Author's Note: Came up with this story after surveying a new residence a couple years ago. The hunter is not anyone in particular.


He chose this place because of the bars on the windows. Iron. Old, which was better, because most of the newer ones were made out of steel alloys or even something worse like zinc. They weren't pretty, black and basic, bulky and tacky, jutting out of the window frames and advertising the seedy side of town this place was located. But they'd do. They were even bolted down firmly. Might keep humans out too.

It wasn't a bad location besides. Ground floor, it was true, but he didn't like apartments. Too many people, walls too thin. A single house, even if it cost more, was worth it. It was the bad side of town in a town that was already pretty bad by itself. That didn't bother him. He'd been worse, seen worse, and anyway, normal crime didn't scare him anymore.

He would have liked a place closer to a church, or some kind of sacred ground, but that was getting to be a little too much to ask for. Not a graveyard though. Not one of those again. He'd learned better after last time. The closest hallowed ground was three blocks away, but he figured that would be all right. He'd already timed how long it took him to run there, both in the daytime and in the dark. It was important to know these things. A minute and twenty seconds if he went fast, less if he didn't bother about where he was putting his feet. He hadn't timed it yet with a potential handicap, like blood loss or other injuries. He reminded himself to do that soon.

He had the key the realtor had given him. He would get the locks changed soon. Standard practice even for normal people, he remembered. He examined the door, standing in the doorway and swinging the door slightly. Steel, hollow core. Not the best, but it would do. Maybe someday he would upgrade, but he doubted he'd be staying here that long. The locks were crap. He'd get a set of steel bolts, install them himself. He always did. And then the usual protections. They would be more useful.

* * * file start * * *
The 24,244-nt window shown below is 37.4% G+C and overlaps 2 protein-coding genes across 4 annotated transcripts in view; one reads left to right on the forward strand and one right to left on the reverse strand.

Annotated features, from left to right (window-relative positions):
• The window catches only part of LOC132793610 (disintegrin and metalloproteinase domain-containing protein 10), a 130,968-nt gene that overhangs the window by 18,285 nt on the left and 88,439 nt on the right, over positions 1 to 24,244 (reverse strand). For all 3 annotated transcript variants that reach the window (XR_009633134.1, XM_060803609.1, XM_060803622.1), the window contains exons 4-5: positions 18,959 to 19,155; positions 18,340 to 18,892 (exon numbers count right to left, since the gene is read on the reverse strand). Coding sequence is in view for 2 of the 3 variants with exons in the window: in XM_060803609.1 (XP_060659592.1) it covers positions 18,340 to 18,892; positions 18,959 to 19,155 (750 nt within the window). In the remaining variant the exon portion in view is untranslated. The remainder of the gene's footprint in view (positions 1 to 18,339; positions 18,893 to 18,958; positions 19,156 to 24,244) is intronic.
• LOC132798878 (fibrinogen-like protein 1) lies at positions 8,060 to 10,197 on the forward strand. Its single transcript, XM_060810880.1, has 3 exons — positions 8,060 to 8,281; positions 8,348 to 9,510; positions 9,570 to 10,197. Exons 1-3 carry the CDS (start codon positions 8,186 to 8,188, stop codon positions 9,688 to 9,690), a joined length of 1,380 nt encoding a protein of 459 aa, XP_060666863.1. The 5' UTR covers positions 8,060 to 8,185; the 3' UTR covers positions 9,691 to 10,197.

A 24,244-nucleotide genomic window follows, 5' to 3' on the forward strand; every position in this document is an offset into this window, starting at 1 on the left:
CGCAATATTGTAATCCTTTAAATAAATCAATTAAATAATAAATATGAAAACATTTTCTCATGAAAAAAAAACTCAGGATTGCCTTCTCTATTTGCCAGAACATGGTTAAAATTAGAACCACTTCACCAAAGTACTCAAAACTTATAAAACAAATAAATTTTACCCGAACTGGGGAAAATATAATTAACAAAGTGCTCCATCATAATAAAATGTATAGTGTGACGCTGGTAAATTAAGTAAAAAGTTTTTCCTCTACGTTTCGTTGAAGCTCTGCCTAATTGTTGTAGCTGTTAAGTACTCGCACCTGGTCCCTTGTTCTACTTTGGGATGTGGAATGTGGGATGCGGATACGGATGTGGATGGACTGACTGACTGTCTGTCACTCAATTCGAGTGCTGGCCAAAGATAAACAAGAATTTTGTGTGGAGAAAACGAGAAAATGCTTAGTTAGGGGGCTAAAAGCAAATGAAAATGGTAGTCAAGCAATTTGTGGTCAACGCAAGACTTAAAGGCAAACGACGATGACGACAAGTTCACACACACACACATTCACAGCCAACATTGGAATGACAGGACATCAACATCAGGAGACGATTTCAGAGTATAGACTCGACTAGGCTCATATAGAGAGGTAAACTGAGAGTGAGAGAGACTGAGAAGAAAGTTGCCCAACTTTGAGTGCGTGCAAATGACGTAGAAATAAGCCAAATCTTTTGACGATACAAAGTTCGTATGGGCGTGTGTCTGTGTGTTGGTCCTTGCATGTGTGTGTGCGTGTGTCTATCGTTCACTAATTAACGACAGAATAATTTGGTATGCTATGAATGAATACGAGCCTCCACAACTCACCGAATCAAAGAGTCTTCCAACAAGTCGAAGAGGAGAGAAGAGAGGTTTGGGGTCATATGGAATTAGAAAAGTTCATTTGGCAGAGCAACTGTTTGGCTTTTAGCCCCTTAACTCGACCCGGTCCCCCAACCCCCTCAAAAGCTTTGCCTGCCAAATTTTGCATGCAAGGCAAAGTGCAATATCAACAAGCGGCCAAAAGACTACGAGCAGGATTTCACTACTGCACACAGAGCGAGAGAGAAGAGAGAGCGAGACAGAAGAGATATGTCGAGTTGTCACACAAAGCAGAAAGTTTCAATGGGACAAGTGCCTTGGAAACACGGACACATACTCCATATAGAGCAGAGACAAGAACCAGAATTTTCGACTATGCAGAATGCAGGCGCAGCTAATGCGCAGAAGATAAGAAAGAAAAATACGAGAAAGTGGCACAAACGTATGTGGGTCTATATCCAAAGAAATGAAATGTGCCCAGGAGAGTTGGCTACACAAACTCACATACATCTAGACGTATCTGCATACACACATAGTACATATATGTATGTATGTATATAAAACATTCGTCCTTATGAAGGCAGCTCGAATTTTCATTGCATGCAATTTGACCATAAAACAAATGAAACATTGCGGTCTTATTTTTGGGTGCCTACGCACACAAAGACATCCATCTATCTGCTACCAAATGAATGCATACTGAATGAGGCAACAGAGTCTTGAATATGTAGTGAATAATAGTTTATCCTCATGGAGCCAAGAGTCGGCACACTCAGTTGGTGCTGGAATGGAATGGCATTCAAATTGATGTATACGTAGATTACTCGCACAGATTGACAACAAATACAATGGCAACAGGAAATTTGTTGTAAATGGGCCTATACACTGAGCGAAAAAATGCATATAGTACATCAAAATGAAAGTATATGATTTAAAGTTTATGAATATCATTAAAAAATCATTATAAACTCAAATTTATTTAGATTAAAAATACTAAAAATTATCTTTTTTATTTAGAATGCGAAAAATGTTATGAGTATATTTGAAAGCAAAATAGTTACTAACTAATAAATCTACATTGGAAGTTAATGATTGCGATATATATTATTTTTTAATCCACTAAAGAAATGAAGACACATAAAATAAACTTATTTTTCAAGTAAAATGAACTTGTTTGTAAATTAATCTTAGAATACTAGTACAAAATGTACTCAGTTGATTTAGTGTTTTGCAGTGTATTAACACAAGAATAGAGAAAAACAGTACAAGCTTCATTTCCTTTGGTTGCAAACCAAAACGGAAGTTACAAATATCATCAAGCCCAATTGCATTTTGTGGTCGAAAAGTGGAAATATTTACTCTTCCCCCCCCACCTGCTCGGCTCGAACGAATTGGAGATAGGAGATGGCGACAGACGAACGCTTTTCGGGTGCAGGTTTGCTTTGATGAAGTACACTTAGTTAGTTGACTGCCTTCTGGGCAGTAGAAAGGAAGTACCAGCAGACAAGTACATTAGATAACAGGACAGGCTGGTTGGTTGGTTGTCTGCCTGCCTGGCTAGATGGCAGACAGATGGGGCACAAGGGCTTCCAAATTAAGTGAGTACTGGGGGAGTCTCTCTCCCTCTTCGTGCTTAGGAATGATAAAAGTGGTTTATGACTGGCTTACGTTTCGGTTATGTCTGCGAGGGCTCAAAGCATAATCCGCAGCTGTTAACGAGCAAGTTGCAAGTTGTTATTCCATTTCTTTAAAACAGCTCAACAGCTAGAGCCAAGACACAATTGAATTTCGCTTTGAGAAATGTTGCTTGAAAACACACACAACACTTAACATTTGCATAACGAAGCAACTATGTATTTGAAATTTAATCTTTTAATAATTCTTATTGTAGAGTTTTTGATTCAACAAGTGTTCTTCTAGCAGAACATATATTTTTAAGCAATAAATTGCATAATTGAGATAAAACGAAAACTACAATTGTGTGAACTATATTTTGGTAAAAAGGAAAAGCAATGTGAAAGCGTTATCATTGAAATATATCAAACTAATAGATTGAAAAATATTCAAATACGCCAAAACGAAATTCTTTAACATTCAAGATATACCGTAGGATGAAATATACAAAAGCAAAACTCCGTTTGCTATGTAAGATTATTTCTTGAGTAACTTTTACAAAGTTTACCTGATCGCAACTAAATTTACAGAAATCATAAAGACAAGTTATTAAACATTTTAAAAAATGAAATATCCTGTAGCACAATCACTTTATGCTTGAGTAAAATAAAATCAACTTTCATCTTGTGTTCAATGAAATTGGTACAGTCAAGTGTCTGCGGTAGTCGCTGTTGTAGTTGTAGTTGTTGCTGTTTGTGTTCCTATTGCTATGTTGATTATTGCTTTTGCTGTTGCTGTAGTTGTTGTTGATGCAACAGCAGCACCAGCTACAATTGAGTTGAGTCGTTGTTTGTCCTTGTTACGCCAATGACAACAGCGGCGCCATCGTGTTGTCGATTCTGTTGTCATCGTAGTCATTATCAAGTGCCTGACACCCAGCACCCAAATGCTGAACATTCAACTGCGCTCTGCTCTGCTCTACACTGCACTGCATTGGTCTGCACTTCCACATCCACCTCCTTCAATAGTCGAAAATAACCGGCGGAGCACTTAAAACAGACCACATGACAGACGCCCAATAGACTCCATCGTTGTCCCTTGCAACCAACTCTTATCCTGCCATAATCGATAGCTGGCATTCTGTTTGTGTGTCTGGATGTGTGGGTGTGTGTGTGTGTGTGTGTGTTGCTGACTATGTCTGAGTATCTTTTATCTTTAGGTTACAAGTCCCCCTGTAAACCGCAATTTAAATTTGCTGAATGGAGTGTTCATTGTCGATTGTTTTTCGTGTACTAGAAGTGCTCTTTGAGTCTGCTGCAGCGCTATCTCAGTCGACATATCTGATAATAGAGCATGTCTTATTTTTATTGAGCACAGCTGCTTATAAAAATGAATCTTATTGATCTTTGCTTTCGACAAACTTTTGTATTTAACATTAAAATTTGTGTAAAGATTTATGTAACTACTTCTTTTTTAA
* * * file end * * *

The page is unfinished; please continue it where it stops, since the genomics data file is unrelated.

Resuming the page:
There was carpet underfoot. Old, beige once maybe but brown now. Carpet was okay. It muffled noise and made creeping up easier, which was only much of a benefit to him. Most of the things that made it into the house didn't need to worry about footsteps. He checked the doorframe from the inside, jiggled the wooden molding. Firmly built. He liked these old houses better, for their construction. They could be a little trickier, what with the history and the increased chance of bad vibes getting stuck in the place, but he still liked them better. He'd checked this place out anyway. No violent deaths, not even one in the sixty years since it had been built. Two houses away there had been a murder twenty years ago, and a couple houses from that there had been a few drug related deaths more recently. Not bad considering the location. It was impossible to find anything completely clean, so this was good.